In The Quest in 1910, Rainbow is a toddler. She holds a cloth toy and a piece of fruit as she leans forward with sweet eagerness to peer at something out of frame. Rainbow is now 98. According to her daughter, Sally Garrett, who has helped with the exhibition, as that picture was shot, Rainbow’s parents were asking her, “Where are the fairies? Look for the fairies in the peach tree.”
Leanne Fitzgibbon, acting-senior curator at Bendigo Art Gallery, says of the exhibition: “We are peeking into the artist’s private life. In the photographs you can feel the parental gaze, the love that comes from behind the camera.”
We think of the “glamour portrait” as a new fad; the catering to narcissism of the woman who has herself – and sometimes her children – made over and photographed and airbrushed to maximise allure.
In fact, even Cazneaux’s pictures have their own “glamour”, in the original sense of the word as a magical enchantment, a spell that makes something appear more attractive than it really is, like a crone in the guise of a damsel. His “glamour” is the idea of childhood as an age of freedom and innocence. The studio portraits of earlier eras are seeking “glamour” too: that formal dressing, those stiff poses, project an image of orderliness and propriety, and reveal little about the inner world of the subjects.
But there are other, grittier portraits from that time that are filled with soul, even though their artistry was accidental.
City of Shadows is a Sydney exhibition of police photographs from early last century. Many of them are noirish shots of city alleyways and dingy lodgings that were the scenes of killings or accidental deaths. But many are mug shots, and they are quite unlike the dispirited flash photos of head and shoulders that are the mug shots of today.
They were taken in natural light, on glass negatives, and many are full-length. The criminals in front of the lens seem utterly relaxed: the jauntier ones flirt with the camera, the belligerent ones glare. Conmen who have dropped their mask of charm have a hostile, snaky gaze; women who have been jailed look back at the photographer with eyes luminous with despair.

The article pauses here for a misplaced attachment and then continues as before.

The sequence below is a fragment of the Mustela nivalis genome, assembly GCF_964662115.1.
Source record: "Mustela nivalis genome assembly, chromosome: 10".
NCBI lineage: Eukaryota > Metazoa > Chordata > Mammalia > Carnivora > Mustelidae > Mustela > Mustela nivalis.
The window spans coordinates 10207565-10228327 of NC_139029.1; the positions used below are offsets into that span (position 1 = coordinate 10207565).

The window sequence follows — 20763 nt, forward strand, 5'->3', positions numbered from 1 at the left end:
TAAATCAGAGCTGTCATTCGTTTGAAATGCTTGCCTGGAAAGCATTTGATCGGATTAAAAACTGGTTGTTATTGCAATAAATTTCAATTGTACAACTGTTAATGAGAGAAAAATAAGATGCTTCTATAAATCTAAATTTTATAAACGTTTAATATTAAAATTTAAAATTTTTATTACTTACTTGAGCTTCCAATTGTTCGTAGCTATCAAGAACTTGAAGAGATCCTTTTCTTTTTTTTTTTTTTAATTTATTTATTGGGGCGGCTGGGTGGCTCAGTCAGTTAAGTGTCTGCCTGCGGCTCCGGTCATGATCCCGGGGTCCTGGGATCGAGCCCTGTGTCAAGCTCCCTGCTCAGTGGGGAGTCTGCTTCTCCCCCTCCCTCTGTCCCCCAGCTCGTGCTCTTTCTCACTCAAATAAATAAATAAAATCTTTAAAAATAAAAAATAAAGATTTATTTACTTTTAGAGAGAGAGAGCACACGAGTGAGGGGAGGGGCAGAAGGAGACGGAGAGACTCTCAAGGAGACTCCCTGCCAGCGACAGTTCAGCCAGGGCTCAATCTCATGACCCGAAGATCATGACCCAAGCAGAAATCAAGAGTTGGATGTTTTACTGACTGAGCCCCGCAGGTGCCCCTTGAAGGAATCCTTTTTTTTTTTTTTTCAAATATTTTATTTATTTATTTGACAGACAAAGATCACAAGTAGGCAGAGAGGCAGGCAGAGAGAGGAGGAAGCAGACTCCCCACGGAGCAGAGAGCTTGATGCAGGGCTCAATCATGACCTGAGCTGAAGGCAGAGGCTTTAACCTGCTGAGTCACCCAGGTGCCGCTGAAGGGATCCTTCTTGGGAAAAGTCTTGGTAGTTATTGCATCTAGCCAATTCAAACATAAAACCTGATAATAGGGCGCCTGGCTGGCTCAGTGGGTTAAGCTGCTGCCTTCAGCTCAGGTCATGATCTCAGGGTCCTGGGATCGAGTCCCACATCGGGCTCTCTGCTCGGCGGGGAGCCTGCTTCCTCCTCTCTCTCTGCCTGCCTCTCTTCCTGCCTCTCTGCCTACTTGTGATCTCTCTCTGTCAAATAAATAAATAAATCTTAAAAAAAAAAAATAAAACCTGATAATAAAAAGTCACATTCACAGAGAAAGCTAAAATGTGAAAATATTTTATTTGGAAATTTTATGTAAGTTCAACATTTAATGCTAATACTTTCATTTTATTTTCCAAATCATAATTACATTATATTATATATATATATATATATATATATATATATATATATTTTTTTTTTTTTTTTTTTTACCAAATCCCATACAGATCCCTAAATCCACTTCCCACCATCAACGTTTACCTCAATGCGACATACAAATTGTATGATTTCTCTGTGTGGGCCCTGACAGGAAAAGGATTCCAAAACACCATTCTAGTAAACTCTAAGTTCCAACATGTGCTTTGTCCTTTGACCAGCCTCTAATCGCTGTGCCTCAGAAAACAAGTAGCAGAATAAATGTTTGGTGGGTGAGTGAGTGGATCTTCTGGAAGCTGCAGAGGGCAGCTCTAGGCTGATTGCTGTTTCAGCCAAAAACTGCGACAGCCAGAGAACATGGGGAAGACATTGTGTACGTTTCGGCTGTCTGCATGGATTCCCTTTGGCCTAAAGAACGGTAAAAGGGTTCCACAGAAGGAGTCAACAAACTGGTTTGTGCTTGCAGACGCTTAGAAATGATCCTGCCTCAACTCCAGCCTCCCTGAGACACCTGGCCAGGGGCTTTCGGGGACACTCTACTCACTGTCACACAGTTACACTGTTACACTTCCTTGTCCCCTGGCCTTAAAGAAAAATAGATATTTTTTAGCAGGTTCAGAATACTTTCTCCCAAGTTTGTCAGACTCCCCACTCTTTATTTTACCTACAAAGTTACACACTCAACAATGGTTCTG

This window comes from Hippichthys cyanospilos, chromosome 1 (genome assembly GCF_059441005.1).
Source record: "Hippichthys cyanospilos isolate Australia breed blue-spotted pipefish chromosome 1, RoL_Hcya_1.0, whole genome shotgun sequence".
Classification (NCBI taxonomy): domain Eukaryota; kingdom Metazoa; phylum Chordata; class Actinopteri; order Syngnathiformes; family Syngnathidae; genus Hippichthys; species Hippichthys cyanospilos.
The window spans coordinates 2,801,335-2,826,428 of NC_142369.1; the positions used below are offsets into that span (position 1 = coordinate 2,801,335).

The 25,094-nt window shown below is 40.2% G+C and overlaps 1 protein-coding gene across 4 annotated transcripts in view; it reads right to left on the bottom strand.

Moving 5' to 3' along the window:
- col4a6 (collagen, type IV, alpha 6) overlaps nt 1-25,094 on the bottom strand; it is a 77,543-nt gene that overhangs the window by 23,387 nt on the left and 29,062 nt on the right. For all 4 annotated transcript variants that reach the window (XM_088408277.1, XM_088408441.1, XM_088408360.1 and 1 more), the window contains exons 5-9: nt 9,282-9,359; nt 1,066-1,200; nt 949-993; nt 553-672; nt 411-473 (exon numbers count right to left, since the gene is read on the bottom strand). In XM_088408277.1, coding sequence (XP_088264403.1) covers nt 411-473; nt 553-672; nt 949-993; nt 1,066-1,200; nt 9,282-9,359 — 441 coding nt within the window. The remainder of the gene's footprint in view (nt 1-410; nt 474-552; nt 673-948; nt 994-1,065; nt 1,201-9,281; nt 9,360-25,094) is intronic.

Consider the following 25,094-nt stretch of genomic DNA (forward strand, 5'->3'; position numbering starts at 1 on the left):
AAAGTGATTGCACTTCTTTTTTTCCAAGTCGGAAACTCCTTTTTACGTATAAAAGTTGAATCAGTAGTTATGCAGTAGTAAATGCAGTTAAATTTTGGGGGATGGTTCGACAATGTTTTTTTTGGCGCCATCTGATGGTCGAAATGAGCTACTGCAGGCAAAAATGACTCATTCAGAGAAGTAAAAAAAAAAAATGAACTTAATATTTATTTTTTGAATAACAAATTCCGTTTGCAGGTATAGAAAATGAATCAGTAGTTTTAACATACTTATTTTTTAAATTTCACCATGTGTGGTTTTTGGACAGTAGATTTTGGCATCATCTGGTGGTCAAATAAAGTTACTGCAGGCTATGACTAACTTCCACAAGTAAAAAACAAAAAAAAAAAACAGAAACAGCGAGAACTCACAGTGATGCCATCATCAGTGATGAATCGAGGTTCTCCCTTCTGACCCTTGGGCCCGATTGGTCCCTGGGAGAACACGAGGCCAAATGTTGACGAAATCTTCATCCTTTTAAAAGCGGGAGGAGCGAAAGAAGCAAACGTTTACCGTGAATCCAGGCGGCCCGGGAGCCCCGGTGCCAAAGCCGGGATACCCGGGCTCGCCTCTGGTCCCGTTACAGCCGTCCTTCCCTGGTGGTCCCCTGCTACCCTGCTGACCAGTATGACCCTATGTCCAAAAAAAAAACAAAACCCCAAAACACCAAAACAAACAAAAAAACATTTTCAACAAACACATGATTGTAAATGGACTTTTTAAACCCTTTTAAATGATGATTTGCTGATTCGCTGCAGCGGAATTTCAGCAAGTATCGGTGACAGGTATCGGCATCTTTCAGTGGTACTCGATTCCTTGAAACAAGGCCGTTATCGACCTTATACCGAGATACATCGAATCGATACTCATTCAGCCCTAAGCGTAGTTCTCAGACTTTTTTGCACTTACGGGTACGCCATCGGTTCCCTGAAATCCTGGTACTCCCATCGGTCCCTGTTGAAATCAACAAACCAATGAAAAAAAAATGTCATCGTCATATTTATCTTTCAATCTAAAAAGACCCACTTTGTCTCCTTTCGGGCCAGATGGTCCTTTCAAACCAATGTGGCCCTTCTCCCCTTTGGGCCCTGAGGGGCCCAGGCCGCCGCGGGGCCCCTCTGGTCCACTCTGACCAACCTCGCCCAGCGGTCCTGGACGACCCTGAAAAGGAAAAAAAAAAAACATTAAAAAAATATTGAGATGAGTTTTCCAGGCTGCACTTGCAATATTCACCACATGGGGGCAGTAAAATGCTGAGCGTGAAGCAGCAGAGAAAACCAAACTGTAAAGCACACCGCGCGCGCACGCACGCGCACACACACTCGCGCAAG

“These police photos, for accidental reasons, look more like modern photos,” says Peter Doyle, curator of the exhibition. “They just got people on the hop. They seem to freeze something out of the flow of expressions and human animation. It gets some real essence of character.
“They got around the affectations and mannerisms and respectable expectations of the day because they were rascals. No one expected them to be bunging on any side.”
Several times, visitors to the exhibition have introduced themselves as relatives of people in the photographs. Two elderly men pointed to one thief and said, “Yes, that was our uncle.” A Melbourne family has identified one of Doyle’s most successful conwomen as someone from their family tree.
Among the rogues’ gallery are some members of the same families who were “in business” together. The McFarlane brothers, photographed with a third man in 1921, were semi-hobos with serious criminal records who went around like rag-and-bone men, in a horse and cart, stealing.